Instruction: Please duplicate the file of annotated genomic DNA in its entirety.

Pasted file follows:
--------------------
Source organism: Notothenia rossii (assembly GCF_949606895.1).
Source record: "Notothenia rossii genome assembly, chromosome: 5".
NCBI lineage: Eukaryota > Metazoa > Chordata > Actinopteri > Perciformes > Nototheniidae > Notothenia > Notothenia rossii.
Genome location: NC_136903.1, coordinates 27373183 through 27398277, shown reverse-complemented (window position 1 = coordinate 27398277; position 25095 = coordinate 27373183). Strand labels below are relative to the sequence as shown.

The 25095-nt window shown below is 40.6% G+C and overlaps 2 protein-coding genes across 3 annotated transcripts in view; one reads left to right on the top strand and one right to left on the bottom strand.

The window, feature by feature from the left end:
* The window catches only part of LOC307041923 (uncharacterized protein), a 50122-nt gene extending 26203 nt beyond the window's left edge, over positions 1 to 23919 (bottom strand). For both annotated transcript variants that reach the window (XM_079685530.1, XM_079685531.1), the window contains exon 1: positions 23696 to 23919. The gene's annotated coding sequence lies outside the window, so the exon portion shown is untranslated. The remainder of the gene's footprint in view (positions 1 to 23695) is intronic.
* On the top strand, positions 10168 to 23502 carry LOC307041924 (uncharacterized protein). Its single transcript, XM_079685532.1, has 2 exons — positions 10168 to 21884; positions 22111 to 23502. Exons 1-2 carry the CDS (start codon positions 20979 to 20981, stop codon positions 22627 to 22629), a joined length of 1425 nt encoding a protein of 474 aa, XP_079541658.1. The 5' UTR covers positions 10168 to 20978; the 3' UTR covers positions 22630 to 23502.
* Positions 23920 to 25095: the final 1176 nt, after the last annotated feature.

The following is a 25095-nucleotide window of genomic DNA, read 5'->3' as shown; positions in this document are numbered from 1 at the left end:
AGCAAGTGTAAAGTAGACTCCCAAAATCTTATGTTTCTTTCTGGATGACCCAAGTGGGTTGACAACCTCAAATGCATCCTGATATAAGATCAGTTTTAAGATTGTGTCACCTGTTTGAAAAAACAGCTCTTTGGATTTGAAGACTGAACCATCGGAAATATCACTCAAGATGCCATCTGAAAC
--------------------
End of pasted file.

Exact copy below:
Source organism: Notothenia rossii (assembly GCF_949606895.1).
Source record: "Notothenia rossii genome assembly, chromosome: 5".
NCBI lineage: Eukaryota > Metazoa > Chordata > Actinopteri > Perciformes > Nototheniidae > Notothenia > Notothenia rossii.
Genome location: NC_136903.1, coordinates 27373183 through 27398277, shown reverse-complemented (window position 1 = coordinate 27398277; position 25095 = coordinate 27373183). Strand labels below are relative to the sequence as shown.

The 25095-nt window shown below is 40.6% G+C and overlaps 2 protein-coding genes across 3 annotated transcripts in view; one reads left to right on the top strand and one right to left on the bottom strand.

The window, feature by feature from the left end:
* The window catches only part of LOC307041923 (uncharacterized protein), a 50122-nt gene extending 26203 nt beyond the window's left edge, over positions 1 to 23919 (bottom strand). For both annotated transcript variants that reach the window (XM_079685530.1, XM_079685531.1), the window contains exon 1: positions 23696 to 23919. The gene's annotated coding sequence lies outside the window, so the exon portion shown is untranslated. The remainder of the gene's footprint in view (positions 1 to 23695) is intronic.
* On the top strand, positions 10168 to 23502 carry LOC307041924 (uncharacterized protein). Its single transcript, XM_079685532.1, has 2 exons — positions 10168 to 21884; positions 22111 to 23502. Exons 1-2 carry the CDS (start codon positions 20979 to 20981, stop codon positions 22627 to 22629), a joined length of 1425 nt encoding a protein of 474 aa, XP_079541658.1. The 5' UTR covers positions 10168 to 20978; the 3' UTR covers positions 22630 to 23502.
* Positions 23920 to 25095: the final 1176 nt, after the last annotated feature.

The following is a 25095-nucleotide window of genomic DNA, read 5'->3' as shown; positions in this document are numbered from 1 at the left end:
AGCAAGTGTAAAGTAGACTCCCAAAATCTTATGTTTCTTTCTGGATGACCCAAGTGGGTTGACAACCTCAAATGCATCCTGATATAAGATCAGTTTTAAGATTGTGTCACCTGTTTGAAAAAACAGCTCTTTGGATTTGAAGACTGAACCATCGGAAATATCACTCAAGATGCCATCTGAAAC